A New York Times investigation last week found that George Yancopoulos, CC ’80, GSAS ’86, VP&S ’87, received exclusive, preferential access to COVID-19 testing during the first wave of the pandemic, when testing supplies were critically limited and cases were surging in New York. Yancopoulos is the president of the pharmaceutical company Regeneron and a major Columbia donor.
Yancopoulos received tests from his company after a member of his household was thought to have been infected with COVID-19, and New York state officials authorized at-home testing for Yancopoulos and his family in March 2020. At the time, testing in New York was severely limited, with about 6,000 tests conducted per day across the entire state. In Morningside Heights and West Harlem, testing has remained inaccessible to residents as recently as December, when another wave of the pandemic raised concerns about the lack of testing sites in the 10031 Zone Improvement Plan code.
The discovery that Yancopoulos and his family received early access to tests marks the first known case of the state authorizing severely limited testing resources to someone with commercial ties to state officials.
In November 2019, just four months before the outbreak of the pandemic, Yancopoulos committed $10 million to Columbia to establish a “beginner’s mind initiative institute” at the record-breaking Alexander Hamilton Dinner. At the event, Yancopoulos received the Alexander Hamilton Medal, which is awarded for service to Columbia College and considered the highest tribute that a member of the Columbia College community can receive.
In an interview with Spectator after the 2019 dinner, Yancopoulos emphasized his passion for science and his desire to serve his community. “Today I consider myself the luckiest man on the face of this Earth. As a child, I fell in love with science … and I got to do that and live the American dream, all while being able to give back to the world,” he said in the interview.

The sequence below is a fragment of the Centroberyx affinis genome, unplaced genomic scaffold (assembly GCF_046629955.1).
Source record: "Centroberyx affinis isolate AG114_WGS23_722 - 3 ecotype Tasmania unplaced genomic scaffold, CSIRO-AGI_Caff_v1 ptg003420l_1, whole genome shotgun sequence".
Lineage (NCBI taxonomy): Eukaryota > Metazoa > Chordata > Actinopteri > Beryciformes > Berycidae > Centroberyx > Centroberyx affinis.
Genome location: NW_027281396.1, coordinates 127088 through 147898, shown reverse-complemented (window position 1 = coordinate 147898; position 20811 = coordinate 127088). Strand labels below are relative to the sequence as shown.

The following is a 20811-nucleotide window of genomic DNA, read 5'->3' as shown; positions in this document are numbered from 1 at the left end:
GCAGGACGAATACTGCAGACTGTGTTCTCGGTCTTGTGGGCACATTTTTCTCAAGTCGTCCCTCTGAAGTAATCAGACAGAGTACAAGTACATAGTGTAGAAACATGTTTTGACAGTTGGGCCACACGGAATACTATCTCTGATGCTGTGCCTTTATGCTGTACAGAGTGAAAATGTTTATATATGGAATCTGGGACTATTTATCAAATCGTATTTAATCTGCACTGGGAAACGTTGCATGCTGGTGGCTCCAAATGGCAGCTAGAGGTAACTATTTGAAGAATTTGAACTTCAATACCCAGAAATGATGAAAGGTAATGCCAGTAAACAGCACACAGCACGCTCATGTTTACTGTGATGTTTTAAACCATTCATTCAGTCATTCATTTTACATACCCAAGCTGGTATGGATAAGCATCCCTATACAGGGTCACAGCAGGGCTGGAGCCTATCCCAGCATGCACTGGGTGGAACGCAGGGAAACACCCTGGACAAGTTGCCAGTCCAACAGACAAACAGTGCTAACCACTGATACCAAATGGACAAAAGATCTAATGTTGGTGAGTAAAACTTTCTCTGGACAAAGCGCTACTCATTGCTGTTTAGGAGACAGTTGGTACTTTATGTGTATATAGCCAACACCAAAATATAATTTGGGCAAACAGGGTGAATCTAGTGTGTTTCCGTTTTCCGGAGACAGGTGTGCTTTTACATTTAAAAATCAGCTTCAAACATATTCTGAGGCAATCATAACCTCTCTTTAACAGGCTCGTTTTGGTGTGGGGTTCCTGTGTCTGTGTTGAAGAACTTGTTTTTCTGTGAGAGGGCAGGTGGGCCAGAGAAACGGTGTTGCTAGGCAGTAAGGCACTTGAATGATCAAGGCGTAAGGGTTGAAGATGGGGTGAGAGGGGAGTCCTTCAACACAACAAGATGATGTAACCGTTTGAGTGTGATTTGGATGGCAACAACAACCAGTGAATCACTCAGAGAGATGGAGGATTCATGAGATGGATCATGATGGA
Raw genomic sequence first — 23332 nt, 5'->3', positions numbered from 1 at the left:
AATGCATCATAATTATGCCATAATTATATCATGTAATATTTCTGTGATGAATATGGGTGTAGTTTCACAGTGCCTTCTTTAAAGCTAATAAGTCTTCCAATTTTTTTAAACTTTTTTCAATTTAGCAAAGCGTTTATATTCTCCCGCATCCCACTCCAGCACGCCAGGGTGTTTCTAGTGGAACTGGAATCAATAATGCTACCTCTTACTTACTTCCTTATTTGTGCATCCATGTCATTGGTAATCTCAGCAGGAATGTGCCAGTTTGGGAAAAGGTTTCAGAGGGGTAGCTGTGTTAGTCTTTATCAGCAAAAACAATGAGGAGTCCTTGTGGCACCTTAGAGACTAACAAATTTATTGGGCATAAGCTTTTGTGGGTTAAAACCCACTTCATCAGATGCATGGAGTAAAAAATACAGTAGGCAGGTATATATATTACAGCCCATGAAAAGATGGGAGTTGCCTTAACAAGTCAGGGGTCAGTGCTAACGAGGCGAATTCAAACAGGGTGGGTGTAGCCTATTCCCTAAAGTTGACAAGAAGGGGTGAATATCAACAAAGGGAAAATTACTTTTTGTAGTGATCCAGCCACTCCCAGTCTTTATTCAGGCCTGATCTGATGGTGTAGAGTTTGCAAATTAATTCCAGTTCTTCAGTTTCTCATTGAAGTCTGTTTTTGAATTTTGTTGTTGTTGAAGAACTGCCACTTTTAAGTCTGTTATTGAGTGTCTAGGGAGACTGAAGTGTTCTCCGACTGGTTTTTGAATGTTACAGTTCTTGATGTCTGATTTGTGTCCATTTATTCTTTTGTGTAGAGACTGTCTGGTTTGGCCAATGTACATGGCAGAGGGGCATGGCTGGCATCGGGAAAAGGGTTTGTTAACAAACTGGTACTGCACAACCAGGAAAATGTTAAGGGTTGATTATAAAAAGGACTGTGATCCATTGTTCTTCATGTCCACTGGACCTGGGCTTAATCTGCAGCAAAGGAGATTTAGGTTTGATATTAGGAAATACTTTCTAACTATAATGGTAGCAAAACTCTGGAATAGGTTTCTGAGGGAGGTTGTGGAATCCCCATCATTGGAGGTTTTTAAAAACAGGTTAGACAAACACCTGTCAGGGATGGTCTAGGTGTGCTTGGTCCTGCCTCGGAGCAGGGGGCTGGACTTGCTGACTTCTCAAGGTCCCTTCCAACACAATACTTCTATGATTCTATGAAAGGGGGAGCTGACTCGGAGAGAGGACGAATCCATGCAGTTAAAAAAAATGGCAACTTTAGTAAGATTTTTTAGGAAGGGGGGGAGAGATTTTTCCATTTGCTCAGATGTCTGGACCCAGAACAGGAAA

Yancopoulos also serves on the Irving Medical Center’s Precision Medicine Council and is vice chair of its board of advisors. In 2013, he founded the Yancopoulos Family Science Fellowship for Columbia College students.
Yancopoulos’ company, Regeneron Pharmaceuticals, has deep personal ties to New York Gov. Andrew Cuomo, and the New York Times’ investigation into Yancopoulos’ early access to coronavirus testing follows a series of revelations that Cuomo also received preferential early access to state-run coronavirus testing kits.
Regeneron spokeswoman Hala Mirza told the New York Times, “As an essential worker, leading and meeting regularly with his research team, and to ensure Dr. Yancopoulos was not posing a risk to this team, Regeneron requested testing from the state for his household after a household member became infected with COVID-19.”
New York state law prohibits government officials from using their positions to gain “unwarranted privileges or exemptions” for themselves or for others. Such privileges and exemptions include “the misappropriation to himself, herself or to others of the property, services or other resources of the state for private business or other compensated non-governmental purposes.”
The chair of the judiciary committee for the New York State Assembly Charles D. Lavine said that the committee, which has been investigating charges of sexual assault, data manipulation, and preferential testing access against Cuomo as a part of its impeachment inquiry, will take into consideration “everything brought to the committee’s attention” and “act accordingly.”
The University did not respond to requests for comment.